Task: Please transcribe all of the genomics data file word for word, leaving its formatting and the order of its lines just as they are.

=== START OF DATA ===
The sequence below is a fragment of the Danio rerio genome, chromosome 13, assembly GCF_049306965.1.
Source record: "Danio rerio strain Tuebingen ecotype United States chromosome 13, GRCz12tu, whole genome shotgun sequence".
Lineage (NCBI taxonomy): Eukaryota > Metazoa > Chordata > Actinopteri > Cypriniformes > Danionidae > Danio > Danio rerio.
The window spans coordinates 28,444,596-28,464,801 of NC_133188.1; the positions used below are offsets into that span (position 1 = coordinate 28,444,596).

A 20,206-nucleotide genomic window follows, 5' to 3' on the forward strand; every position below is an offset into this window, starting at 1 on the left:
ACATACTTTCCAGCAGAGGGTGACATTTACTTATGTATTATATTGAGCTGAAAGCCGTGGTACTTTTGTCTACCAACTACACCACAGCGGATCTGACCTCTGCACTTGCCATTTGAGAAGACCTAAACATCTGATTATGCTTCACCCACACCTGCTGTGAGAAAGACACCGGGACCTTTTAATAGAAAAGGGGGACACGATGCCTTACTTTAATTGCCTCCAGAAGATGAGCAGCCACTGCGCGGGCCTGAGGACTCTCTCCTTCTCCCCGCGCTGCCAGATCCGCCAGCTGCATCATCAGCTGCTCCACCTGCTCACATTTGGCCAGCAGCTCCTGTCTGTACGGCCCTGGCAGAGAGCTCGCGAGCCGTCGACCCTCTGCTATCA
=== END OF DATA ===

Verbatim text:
The sequence below is a fragment of the Danio rerio genome, chromosome 13, assembly GCF_049306965.1.
Source record: "Danio rerio strain Tuebingen ecotype United States chromosome 13, GRCz12tu, whole genome shotgun sequence".
Lineage (NCBI taxonomy): Eukaryota > Metazoa > Chordata > Actinopteri > Cypriniformes > Danionidae > Danio > Danio rerio.
The window spans coordinates 28,444,596-28,464,801 of NC_133188.1; the positions used below are offsets into that span (position 1 = coordinate 28,444,596).

A 20,206-nucleotide genomic window follows, 5' to 3' on the forward strand; every position below is an offset into this window, starting at 1 on the left:
ACATACTTTCCAGCAGAGGGTGACATTTACTTATGTATTATATTGAGCTGAAAGCCGTGGTACTTTTGTCTACCAACTACACCACAGCGGATCTGACCTCTGCACTTGCCATTTGAGAAGACCTAAACATCTGATTATGCTTCACCCACACCTGCTGTGAGAAAGACACCGGGACCTTTTAATAGAAAAGGGGGACACGATGCCTTACTTTAATTGCCTCCAGAAGATGAGCAGCCACTGCGCGGGCCTGAGGACTCTCTCCTTCTCCCCGCGCTGCCAGATCCGCCAGCTGCATCATCAGCTGCTCCACCTGCTCACATTTGGCCAGCAGCTCCTGTCTGTACGGCCCTGGCAGAGAGCTCGCGAGCCGTCGACCCTCTGCTATCA